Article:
This has an important implication: Since God (like the judge) can be both just and loving at the same time, so He can be capable of wrath and love at the same time. In fact if you look closely at Scripture, this is exactly what you see: A God with unfathomable compassion but also exacting justice that demands punishment for sin. You see that throughout Biblical history.

Eva: But wrath seems like such an ugly word. So is anger! How can a good God be angry and wrathful?

Philo: The same way all of us can be angry at injustice. Besides, anger and wrath are simply the closest words we have in our language to express God’s perfectly just response to evil. You have to understand that we are describing God here, and the best we can do is describe Him by something we are familiar with, that is, in human terms. When we talk of God’s anger and wrath, we mean God’s response to evil is similar to anger and wrath. But it is also not exactly the same. When we get angry, we are often out of control or acting out of hate. But God is is never out of control and is always acting from a place of perfect justice.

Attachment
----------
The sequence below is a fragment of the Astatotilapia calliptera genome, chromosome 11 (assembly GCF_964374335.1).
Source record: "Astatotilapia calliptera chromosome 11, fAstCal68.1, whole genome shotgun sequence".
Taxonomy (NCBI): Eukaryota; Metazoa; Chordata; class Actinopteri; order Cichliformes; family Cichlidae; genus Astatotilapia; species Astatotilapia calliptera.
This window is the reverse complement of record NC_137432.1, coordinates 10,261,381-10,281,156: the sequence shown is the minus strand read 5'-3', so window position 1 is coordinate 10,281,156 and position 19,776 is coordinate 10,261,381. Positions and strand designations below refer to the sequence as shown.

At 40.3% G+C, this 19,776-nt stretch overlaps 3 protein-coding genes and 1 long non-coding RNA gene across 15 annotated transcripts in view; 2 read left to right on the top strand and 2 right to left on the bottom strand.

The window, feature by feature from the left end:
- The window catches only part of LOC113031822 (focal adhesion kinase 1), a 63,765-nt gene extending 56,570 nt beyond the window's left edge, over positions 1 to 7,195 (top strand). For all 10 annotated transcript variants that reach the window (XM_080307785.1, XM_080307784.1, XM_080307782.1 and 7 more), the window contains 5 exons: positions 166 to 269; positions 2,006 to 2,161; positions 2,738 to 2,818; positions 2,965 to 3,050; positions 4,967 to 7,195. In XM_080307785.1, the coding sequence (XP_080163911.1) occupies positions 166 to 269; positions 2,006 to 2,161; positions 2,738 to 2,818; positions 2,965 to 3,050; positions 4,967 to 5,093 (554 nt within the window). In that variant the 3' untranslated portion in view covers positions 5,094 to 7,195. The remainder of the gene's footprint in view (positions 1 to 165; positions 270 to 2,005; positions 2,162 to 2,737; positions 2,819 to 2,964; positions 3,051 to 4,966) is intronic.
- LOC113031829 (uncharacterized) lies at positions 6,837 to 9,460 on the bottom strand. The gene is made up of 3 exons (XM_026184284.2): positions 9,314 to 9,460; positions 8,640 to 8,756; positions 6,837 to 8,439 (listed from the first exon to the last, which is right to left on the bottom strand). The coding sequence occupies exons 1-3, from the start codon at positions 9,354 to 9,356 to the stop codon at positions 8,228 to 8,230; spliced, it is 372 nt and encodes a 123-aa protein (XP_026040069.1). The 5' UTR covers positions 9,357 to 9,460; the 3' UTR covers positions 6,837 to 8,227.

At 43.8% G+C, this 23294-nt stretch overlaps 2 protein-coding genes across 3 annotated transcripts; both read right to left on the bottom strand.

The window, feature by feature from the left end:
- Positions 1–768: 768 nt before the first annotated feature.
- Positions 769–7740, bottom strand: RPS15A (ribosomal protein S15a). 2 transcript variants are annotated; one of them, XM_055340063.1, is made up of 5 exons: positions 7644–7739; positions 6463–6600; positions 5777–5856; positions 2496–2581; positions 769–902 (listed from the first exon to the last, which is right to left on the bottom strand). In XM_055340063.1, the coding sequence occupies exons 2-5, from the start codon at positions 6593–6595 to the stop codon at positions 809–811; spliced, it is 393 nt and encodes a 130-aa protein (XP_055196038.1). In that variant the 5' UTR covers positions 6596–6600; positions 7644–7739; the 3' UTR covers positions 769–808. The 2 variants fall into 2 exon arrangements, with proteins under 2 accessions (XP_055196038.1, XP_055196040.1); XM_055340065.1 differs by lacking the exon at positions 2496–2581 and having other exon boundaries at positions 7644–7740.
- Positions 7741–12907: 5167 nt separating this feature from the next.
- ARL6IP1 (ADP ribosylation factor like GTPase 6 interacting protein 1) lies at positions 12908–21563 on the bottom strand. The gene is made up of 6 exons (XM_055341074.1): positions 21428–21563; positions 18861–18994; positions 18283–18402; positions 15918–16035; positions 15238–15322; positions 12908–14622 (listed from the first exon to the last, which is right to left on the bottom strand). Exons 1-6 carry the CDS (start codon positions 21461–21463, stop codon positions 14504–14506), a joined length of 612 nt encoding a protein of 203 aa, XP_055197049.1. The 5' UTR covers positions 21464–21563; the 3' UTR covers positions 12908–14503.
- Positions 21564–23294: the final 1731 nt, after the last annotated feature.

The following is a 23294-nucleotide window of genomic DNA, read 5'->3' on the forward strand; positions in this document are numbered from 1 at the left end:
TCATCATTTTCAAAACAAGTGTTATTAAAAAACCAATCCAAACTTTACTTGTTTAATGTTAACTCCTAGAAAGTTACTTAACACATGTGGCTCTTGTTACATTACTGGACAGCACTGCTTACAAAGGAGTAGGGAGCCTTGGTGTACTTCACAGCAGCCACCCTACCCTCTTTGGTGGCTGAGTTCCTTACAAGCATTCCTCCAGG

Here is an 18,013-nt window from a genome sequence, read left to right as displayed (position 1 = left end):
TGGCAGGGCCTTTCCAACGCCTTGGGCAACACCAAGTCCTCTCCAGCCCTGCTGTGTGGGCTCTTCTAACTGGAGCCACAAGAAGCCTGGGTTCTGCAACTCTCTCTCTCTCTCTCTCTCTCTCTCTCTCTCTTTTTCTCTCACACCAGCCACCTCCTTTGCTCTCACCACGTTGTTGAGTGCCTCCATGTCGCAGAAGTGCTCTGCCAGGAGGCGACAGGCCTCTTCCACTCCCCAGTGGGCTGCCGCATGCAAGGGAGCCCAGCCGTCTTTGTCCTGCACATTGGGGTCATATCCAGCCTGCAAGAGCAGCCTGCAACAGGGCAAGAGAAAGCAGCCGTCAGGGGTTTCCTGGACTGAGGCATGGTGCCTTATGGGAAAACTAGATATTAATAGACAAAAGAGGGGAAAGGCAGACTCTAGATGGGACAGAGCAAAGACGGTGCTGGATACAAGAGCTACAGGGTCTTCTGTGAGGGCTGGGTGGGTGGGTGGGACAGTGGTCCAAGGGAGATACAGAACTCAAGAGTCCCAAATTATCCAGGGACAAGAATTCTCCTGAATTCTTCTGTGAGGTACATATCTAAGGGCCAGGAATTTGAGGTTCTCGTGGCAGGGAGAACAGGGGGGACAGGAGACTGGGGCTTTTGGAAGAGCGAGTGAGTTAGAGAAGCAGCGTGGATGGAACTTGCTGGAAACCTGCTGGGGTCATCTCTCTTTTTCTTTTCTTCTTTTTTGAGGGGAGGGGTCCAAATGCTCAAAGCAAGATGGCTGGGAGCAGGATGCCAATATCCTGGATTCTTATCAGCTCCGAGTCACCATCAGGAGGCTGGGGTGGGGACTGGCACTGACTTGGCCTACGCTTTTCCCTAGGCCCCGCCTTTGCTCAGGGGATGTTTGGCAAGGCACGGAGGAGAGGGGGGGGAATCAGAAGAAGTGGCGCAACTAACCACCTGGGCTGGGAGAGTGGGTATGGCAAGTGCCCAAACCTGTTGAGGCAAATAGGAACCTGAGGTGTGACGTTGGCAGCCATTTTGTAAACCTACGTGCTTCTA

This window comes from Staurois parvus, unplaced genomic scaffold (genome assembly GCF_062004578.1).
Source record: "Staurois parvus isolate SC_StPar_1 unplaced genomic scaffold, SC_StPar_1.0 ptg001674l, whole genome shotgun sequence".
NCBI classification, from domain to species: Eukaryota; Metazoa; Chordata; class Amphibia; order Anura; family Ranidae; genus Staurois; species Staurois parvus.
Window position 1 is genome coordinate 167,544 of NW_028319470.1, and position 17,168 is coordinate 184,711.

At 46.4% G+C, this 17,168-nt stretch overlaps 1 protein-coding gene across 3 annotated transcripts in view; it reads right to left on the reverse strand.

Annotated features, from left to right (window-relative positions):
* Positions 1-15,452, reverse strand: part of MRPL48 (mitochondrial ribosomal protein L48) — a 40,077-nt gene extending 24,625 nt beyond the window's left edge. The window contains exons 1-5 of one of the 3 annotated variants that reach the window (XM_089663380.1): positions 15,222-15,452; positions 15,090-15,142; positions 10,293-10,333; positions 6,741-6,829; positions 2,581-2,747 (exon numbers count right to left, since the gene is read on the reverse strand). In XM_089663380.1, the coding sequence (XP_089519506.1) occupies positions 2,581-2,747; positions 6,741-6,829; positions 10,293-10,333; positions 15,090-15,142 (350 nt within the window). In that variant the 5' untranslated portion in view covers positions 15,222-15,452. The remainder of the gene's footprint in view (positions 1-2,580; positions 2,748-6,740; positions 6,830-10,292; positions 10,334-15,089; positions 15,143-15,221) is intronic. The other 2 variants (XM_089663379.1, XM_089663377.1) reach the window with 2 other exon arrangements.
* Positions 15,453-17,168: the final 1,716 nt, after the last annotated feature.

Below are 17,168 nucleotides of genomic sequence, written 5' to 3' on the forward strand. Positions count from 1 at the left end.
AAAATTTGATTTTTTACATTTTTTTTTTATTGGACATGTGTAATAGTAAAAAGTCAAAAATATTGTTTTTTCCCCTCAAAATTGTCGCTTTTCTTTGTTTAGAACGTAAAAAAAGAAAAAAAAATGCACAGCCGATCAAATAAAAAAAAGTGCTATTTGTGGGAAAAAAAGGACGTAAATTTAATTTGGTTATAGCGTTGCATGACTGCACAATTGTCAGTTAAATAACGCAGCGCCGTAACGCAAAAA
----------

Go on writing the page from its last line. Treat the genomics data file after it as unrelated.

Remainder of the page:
Eva: So what you are saying is when I read passages about God’s love and kindness and then I read passages about God’s wrath, I am not seeing a God who is in one moment perfectly good and in the next totally out control. I am actually seeing in both cases a God who is perfectly good and perfectly just; I am seeing two sides of God’s perfectly divinity.

Philo: Exactly. And I would go one step further: Both sides of God’s divinity are perfectly good. For even in God’s wrath, He is demonstrating His perfect justice, just as we would think of a just judge sentencing a criminal to prison good. The only time we do not consider wrath “good” is when we are on the receiving end of it! But to the victim of injustice, God’s justice is always good. Imagine a judge allowing the murderer of a small child to go free. Would we say that judge is a good judge?